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Last Train To Artaud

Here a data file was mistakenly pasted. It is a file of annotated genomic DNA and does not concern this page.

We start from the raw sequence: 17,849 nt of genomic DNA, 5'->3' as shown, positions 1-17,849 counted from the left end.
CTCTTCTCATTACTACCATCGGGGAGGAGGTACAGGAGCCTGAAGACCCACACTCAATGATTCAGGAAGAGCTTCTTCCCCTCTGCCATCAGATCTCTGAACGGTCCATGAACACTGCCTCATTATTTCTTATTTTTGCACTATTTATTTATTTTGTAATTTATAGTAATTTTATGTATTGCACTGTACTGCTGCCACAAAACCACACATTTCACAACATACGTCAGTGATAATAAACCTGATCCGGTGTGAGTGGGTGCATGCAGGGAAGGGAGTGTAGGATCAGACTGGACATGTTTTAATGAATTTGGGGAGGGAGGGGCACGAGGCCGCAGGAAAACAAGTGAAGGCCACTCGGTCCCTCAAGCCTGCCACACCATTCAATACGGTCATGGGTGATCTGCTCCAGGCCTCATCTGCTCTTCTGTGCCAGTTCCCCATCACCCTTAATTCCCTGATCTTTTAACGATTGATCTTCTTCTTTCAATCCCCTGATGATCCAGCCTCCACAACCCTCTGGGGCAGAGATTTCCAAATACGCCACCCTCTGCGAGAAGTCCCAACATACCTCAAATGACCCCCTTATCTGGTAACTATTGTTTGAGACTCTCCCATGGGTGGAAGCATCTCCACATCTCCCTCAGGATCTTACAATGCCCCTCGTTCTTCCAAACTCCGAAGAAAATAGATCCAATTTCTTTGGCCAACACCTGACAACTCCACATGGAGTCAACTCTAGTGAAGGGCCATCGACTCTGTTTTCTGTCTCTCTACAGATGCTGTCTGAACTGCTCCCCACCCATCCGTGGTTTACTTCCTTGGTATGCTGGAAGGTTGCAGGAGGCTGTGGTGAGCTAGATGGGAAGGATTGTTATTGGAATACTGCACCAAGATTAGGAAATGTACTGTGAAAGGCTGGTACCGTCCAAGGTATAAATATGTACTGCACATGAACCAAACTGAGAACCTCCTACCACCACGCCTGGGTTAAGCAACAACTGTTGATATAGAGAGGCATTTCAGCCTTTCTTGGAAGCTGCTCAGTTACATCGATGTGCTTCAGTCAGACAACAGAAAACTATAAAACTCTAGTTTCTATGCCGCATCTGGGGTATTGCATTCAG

I was seventeen in 1973 when my best buddy and I hopped a freight train in Pasco, WA, hoping to make it alive to Project Artaud. Three years earlier, a girl from San Francisco moved into the house down the street from my parents in Pasco. Her name was Deborah, and I fell for her, hard. Deb’s mother, Bev, was the most inspiring woman I’d ever met, and when they moved back to S. F. a year and a half later, I ran away to be with them. I changed my name to Shawn—I wanted ‘Sean’ but Deb’s spelling won out—and I went to school. Shasta, in 1972, was down the hall from the mail room and safe, and was one of Artaud’s three schools. (I believe one of the others was called The Learning Place.) During my year-long stay in the city, I lived, first at Bev’s, at 150 Kingston, (off of 30th & Mission) then in a space in Shasta’s loft. The Griffins—Jason, Terry, Jeff, and Jim, their photographer father, lived down the hall, along with Arthur, the gray cat. My other Artaud friend was David Hacker, a stringy-haired ‘Freewheelin’ Frank’ Texan from San Antonio. We’d tied a rope to one of the third floor I-beam ends, and swung down across the theater floor, where at the far end sat the framed house where I saw Sylvester and his Hot Band. I remember Jim and Donna Stone, a student named Valerie Dion (everyone called her by her initials), and a flaming gay guy named Brian, who strutted around nude in our art class, saying, “Here, you bitches…paint this!” I remember Larraburu and Parisian bread, the 27 Noe bus, Whitefront, The Hamms Beer Bear, the fog, the lonliness, The Stones and Stevie at Winterland, Felini at the Nickelodeon, and a horrifying encounter with a dying old man in his urine-soaked apartment above Mission Street. I was a long way from Pasco. June the following year found Deb, her mother and me back in Washington. Eleven years later, Deb was murdered behind an Auburn tavern. A few years later, Bev committed suicide. I’m a writer. Written in ’05, my first novel, POST 60, honors Bev, Deb, my brother Danny, and a few others lost to tragedy. Last Train To Artaud, my third, is an adventure-of-a-lifetime story about friends discovering what it all truly means. Looking back, the years since 1970 have flown by. Things change. I’ve changed. Bittersweet as my memories are, though, I do hope to someday walk the halls of Artuad again. I wonder what I’ll see.


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